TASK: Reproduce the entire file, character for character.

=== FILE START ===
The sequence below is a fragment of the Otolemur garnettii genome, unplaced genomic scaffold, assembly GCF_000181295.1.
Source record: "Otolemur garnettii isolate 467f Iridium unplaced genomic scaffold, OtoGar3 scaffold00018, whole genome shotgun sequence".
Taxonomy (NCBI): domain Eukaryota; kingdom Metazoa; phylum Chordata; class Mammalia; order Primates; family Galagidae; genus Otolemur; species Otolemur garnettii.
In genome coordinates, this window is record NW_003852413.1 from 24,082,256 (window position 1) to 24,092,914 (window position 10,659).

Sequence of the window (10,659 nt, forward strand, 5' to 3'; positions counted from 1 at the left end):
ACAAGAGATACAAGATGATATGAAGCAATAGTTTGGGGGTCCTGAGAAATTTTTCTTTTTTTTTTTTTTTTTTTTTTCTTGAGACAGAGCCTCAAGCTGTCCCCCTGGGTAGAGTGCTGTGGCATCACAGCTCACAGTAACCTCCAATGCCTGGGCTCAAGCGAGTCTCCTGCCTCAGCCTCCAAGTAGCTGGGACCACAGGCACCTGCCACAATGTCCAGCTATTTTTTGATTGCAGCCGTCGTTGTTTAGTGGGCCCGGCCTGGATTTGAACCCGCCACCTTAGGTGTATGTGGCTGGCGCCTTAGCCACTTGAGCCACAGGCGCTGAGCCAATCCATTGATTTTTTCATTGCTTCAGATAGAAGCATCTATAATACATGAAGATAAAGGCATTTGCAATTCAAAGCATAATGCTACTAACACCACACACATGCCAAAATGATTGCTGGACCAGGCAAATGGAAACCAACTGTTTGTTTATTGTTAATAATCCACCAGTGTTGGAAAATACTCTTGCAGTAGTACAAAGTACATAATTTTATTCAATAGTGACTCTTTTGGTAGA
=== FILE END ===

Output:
The sequence below is a fragment of the Otolemur garnettii genome, unplaced genomic scaffold, assembly GCF_000181295.1.
Source record: "Otolemur garnettii isolate 467f Iridium unplaced genomic scaffold, OtoGar3 scaffold00018, whole genome shotgun sequence".
Taxonomy (NCBI): domain Eukaryota; kingdom Metazoa; phylum Chordata; class Mammalia; order Primates; family Galagidae; genus Otolemur; species Otolemur garnettii.
In genome coordinates, this window is record NW_003852413.1 from 24,082,256 (window position 1) to 24,092,914 (window position 10,659).

Sequence of the window (10,659 nt, forward strand, 5' to 3'; positions counted from 1 at the left end):
ACAAGAGATACAAGATGATATGAAGCAATAGTTTGGGGGTCCTGAGAAATTTTTCTTTTTTTTTTTTTTTTTTTTTTCTTGAGACAGAGCCTCAAGCTGTCCCCCTGGGTAGAGTGCTGTGGCATCACAGCTCACAGTAACCTCCAATGCCTGGGCTCAAGCGAGTCTCCTGCCTCAGCCTCCAAGTAGCTGGGACCACAGGCACCTGCCACAATGTCCAGCTATTTTTTGATTGCAGCCGTCGTTGTTTAGTGGGCCCGGCCTGGATTTGAACCCGCCACCTTAGGTGTATGTGGCTGGCGCCTTAGCCACTTGAGCCACAGGCGCTGAGCCAATCCATTGATTTTTTCATTGCTTCAGATAGAAGCATCTATAATACATGAAGATAAAGGCATTTGCAATTCAAAGCATAATGCTACTAACACCACACACATGCCAAAATGATTGCTGGACCAGGCAAATGGAAACCAACTGTTTGTTTATTGTTAATAATCCACCAGTGTTGGAAAATACTCTTGCAGTAGTACAAAGTACATAATTTTATTCAATAGTGACTCTTTTGGTAGA